The route serves industries in the local “Chemical Valley” complex of oil refineries and chemical plants.
G20 backs plan to stop global tax avoidance and evasion
Finance ministers from the G20 group of leading nations have formally backed plans to tackle international tax avoidance and evasion.
A statement issued earlier supports the automatic exchange of tax information between countries.
SC Johnson Refuses to Respond to 52,000 Consumers
by Cassidy Randall
Have you seen that SC Johnson commercial that’s on 24/7? The one about how they’re a family company committed to “honesty” and “transparency,” and that’s why they disclose all ingredients right down to fragrance? (Except that they don’t actually tell you which fragrance ingredients are in products…)
We spoofed it. We spoofed their website, too. Watch below to get the real story.
Major Coal Companies Completely Ignore the Clean Water Act: Report
by Jacob Chamberlain, staff writer
The Clean Water Act has been "almost universally ignored by power companies and permitting agencies," says a coalition of environmental groups who released a report Tuesday revealing a long list of toxic poisons that are routinely discharged into rivers, lakes and bays across the country.
The report, conducted by Waterkeeper Alliance, Sierra Club, Environmental Integrity Project, Earthjustice and Clean Water Action, studied 386 coal-fired power plants and their local permits and found that substances such as arsenic, boron, cadmium, lead, mercury and selenium are almost continually released into public waterways.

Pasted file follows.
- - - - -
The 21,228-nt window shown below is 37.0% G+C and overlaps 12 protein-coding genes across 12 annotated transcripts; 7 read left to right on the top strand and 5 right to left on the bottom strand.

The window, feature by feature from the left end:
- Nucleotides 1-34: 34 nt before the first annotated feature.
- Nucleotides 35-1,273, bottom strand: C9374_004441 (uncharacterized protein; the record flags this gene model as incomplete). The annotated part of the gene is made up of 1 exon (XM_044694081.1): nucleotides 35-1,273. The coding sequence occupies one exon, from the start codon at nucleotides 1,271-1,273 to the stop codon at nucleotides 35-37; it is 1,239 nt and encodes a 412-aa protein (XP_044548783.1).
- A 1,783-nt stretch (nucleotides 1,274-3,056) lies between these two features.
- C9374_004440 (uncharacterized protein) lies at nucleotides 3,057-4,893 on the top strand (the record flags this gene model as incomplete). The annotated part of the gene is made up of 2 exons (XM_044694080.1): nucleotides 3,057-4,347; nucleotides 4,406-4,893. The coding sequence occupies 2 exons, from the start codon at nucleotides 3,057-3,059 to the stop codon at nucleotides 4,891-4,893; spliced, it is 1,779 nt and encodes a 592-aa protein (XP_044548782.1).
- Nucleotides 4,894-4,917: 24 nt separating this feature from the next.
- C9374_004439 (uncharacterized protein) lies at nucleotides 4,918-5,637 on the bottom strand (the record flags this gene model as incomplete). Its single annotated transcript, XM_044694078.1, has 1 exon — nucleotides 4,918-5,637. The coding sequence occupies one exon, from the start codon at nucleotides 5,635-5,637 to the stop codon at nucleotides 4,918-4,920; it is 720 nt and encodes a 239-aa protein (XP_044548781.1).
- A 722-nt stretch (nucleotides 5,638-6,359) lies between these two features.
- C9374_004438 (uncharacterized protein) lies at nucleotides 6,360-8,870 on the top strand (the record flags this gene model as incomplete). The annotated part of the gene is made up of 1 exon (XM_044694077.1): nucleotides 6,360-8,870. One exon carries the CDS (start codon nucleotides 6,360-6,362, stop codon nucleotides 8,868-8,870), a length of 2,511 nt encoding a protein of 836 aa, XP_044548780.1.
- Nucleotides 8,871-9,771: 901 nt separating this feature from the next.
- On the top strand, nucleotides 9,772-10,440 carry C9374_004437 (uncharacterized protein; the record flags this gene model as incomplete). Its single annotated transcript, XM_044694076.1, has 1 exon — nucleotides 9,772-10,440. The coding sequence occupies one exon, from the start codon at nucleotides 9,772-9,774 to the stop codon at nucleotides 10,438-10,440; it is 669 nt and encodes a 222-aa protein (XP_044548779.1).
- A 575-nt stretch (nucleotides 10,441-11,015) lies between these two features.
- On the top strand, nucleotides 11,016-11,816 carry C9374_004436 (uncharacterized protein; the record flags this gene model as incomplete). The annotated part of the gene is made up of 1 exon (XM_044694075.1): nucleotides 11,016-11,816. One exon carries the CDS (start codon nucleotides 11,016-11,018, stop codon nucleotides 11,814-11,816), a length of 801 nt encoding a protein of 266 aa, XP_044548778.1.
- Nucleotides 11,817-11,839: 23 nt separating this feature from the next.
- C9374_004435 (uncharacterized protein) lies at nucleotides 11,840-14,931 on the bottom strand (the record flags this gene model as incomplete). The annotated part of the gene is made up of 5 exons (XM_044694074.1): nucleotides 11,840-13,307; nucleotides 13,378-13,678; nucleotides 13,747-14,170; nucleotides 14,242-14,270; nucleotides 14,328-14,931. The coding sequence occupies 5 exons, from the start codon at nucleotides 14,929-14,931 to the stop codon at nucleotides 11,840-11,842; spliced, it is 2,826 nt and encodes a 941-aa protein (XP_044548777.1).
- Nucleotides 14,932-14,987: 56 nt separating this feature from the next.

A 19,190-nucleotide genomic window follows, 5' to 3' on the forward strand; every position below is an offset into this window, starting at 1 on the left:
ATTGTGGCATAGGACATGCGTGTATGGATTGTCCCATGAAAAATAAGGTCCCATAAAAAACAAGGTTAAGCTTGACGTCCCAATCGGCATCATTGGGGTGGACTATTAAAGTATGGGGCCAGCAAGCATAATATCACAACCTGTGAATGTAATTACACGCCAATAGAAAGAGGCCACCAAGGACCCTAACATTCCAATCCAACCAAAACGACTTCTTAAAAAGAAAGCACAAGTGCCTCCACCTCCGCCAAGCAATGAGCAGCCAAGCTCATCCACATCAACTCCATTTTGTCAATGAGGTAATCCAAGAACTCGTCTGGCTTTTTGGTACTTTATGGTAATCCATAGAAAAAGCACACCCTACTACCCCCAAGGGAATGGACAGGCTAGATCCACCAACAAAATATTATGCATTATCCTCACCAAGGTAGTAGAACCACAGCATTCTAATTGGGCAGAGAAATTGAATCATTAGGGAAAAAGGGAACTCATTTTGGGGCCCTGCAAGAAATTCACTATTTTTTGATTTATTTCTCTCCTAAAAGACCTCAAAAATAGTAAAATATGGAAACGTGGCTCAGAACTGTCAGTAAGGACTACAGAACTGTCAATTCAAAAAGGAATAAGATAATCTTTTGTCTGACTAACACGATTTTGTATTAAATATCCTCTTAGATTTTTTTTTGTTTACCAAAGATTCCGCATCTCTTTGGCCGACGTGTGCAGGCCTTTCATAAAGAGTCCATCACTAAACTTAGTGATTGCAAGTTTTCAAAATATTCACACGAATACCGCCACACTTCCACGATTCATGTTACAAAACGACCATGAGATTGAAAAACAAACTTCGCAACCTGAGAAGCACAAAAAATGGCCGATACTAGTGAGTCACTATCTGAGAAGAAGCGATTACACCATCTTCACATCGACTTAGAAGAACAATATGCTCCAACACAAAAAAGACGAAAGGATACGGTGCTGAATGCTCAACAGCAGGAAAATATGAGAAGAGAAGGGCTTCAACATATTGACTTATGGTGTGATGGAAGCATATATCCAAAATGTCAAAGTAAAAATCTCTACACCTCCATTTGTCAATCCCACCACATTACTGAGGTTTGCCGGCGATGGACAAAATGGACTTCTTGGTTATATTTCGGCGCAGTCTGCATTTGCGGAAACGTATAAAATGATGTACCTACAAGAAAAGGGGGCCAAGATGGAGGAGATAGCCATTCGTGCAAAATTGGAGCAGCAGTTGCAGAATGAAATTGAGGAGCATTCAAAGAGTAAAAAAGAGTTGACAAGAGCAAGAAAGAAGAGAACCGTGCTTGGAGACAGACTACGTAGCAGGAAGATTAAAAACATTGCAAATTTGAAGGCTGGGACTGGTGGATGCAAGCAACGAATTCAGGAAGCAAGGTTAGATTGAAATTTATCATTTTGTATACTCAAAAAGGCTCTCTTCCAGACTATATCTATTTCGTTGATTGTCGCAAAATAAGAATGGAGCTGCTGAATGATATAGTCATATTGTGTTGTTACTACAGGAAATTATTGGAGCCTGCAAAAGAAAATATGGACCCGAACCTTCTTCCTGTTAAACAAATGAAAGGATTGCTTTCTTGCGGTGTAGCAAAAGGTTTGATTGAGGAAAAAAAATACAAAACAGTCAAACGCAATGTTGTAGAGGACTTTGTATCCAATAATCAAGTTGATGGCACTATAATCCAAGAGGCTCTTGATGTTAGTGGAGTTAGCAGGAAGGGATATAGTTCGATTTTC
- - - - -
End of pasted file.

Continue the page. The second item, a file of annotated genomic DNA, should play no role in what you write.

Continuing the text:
Billion Dollar Baby: U.S. Chamber is First to Hit Lobbying Milestone
by David Steinbach on July 23, 2013
The U.S. Chamber of Commerce has made big news with the filing of a simple quarterly report.
When the behemoth business trade group reported its lobbying numbers for the second quarter of 2013 on Monday, it set a new record: The Chamber became the first organization to report uschamber.jpgtotal lobbying expenditures of more than $1 billion, according to OpenSecrets.org. Reporting that it spent $19.11 million from April through June, its grand total now stands at $1,002,845,680 since 1998, when the Center for Responsive Politics began tracking lobbying data.
Breast Cancer and the Environment: Prioritizing Prevention
Breast cancer takes a tremendous toll on women and men of all ages, races, and ethnicities, as well as their families and communities. Breast cancer also has a huge impact on the health care system that treats and monitors those people who have been diagnosed with the disease and provides end-of-life care for those who die from it. Prevention is the key to reducing the emotional, physical, and financial burden of breast cancer. Despite decades of productive breast cancer research, the number of women diagnosed with the disease continues to rise. In 2012, about 227,000 women and 2,200 men in the United States will be diagnosed with breast cancer, and 40,000 women will die from it (American Cancer Society, 2012).
The U.S. counter terrorism apparatus was used to monitor the Occupy Movement nationwide
by Beau Hodai
, Center for Media and Democracy; DBA Press
On May 20, 2013, DBA Press and the Center for Media and Democracy
released the results of a year-long investigation: "Dissent or Terror:
How the Nation's Counter Terrorism Apparatus, In Partnership With
Corporate America, Turned on Occupy Wall Street.”
The report, a distillation of thousands of pages of records obtained
from counter terrorism/law enforcement agencies, details how
state/regional "fusion center" personnel monitored the Occupy Wall
Street movement over the course of 2011 and 2012.
The report also examines how fusion centers and other counter terrorism entities that
have emerged since the terrorist attacks of September 11, 2001 have